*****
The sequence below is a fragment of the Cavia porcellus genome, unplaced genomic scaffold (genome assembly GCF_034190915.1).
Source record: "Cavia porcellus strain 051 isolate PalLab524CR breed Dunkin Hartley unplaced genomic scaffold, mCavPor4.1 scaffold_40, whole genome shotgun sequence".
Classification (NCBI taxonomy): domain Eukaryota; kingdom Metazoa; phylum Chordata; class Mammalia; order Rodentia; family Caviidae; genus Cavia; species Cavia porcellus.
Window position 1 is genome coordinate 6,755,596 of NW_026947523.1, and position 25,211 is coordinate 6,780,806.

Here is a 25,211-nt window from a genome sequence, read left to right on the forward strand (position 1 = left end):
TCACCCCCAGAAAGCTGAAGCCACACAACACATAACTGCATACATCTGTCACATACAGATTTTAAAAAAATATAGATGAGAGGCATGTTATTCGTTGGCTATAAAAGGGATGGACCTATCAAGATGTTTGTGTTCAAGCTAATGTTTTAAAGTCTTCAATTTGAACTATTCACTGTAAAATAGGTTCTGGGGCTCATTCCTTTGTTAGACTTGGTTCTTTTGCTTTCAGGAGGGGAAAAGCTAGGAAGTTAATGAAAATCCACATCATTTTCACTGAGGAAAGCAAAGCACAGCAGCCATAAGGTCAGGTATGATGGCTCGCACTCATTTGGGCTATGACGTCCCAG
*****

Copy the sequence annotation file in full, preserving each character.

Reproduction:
The sequence below is a fragment of the Cavia porcellus genome, unplaced genomic scaffold (genome assembly GCF_034190915.1).
Source record: "Cavia porcellus strain 051 isolate PalLab524CR breed Dunkin Hartley unplaced genomic scaffold, mCavPor4.1 scaffold_40, whole genome shotgun sequence".
Classification (NCBI taxonomy): domain Eukaryota; kingdom Metazoa; phylum Chordata; class Mammalia; order Rodentia; family Caviidae; genus Cavia; species Cavia porcellus.
Window position 1 is genome coordinate 6,755,596 of NW_026947523.1, and position 25,211 is coordinate 6,780,806.

Here is a 25,211-nt window from a genome sequence, read left to right on the forward strand (position 1 = left end):
TCACCCCCAGAAAGCTGAAGCCACACAACACATAACTGCATACATCTGTCACATACAGATTTTAAAAAAATATAGATGAGAGGCATGTTATTCGTTGGCTATAAAAGGGATGGACCTATCAAGATGTTTGTGTTCAAGCTAATGTTTTAAAGTCTTCAATTTGAACTATTCACTGTAAAATAGGTTCTGGGGCTCATTCCTTTGTTAGACTTGGTTCTTTTGCTTTCAGGAGGGGAAAAGCTAGGAAGTTAATGAAAATCCACATCATTTTCACTGAGGAAAGCAAAGCACAGCAGCCATAAGGTCAGGTATGATGGCTCGCACTCATTTGGGCTATGACGTCCCAG